Babies under six months won’t get swine flu vaccine

THE Government has indemnified the manufacturers of the swine flu vaccine from any liability for side effects as it emerged that babies under the age of six months will not be given the jab.

The first 30,000 batches of the swine flu vaccine will arrive here next week.

The Health Service Executive (HSE) said the decision not to vaccinate infants under six months was because they “still had a natural immunity”. However a baby’s natural immunity is not guaranteed beyond two/three months unless the mother is breastfeeding. The HSE has already confirmed babies are among those who have caught swine flu.

The Department of Health has confirmed that to secure early supplies of the vaccine, the Government granted indemnity to the drug companies – Baxter Healthcare and GlaxoSmithKline – as part of an advance purchase agreement.

It said waiving liability for side effects – which the British and American governments have also done – did not absolve the vaccine companies from compliance with the normal quality assurance standards in the production of the vaccine. The department said the vaccine will be produced “using methods that have been tried and tested in the yearly process of seasonal flu vaccine production which is also produced over a short time frame” and that these vaccines “have had a very good safety profile”.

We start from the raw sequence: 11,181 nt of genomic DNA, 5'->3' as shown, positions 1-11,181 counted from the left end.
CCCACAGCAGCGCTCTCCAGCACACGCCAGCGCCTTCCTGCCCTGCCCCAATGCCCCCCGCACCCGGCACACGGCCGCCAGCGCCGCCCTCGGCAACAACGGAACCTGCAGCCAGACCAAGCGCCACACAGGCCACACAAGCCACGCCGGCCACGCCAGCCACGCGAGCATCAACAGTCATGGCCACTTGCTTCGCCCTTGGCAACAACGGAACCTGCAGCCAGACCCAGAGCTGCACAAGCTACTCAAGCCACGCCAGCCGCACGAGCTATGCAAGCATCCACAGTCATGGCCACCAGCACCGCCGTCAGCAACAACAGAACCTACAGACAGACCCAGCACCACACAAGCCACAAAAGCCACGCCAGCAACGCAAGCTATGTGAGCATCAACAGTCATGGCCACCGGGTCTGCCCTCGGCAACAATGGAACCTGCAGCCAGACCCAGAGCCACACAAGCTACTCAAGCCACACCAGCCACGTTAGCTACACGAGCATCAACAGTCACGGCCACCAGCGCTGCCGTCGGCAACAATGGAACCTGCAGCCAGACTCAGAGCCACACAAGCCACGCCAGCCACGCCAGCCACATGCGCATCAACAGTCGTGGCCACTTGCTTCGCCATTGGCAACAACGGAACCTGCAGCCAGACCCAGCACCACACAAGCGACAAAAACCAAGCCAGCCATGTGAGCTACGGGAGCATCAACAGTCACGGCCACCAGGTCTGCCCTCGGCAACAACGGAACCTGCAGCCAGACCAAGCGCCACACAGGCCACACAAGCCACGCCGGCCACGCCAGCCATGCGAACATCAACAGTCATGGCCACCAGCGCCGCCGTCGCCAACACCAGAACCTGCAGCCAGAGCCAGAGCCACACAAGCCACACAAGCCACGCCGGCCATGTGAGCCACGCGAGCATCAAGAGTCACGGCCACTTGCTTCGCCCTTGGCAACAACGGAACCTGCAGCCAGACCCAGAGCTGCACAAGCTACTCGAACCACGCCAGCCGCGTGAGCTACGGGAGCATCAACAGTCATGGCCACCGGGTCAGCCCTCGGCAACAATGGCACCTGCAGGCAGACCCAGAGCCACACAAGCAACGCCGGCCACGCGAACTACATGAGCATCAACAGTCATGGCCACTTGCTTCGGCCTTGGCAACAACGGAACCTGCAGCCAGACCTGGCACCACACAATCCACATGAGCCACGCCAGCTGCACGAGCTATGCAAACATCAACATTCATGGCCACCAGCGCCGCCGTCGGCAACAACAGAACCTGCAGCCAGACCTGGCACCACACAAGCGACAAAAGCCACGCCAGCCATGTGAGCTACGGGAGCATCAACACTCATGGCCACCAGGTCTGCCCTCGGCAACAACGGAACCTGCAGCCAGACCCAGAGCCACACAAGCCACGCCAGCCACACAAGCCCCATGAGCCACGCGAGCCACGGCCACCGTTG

Dr Tony Holohan, the HSE chief medical officer, said the number of cases being diagnosed was stabilising. Some 75 people with the potentially deadly bug have been hospitalised, with 21 still in care.

The top medic said up to 40% of those hospitalised have suffered from an underlying medical condition.

“We’re seeing a pretty sustained low level of infection in the population over the last number of weeks.”

Meanwhile, the Irish Nurses Organisation (INO) has warned that a plan for nurse-led clinics to administer the vaccine – in two doses, three weeks apart – faces manpower difficulties.

INO general secretary Liam Doran said: “How we are suddenly going to crank up the vaccination programme on the scale of what is being proposed when, as we speak frontline staff are being let go and wards closed? It’s a huge logistical exercise involving almost eight million vaccine doses. The HSE’s genuine efforts to prepare do not seem to be reflected in what the services are doing.”

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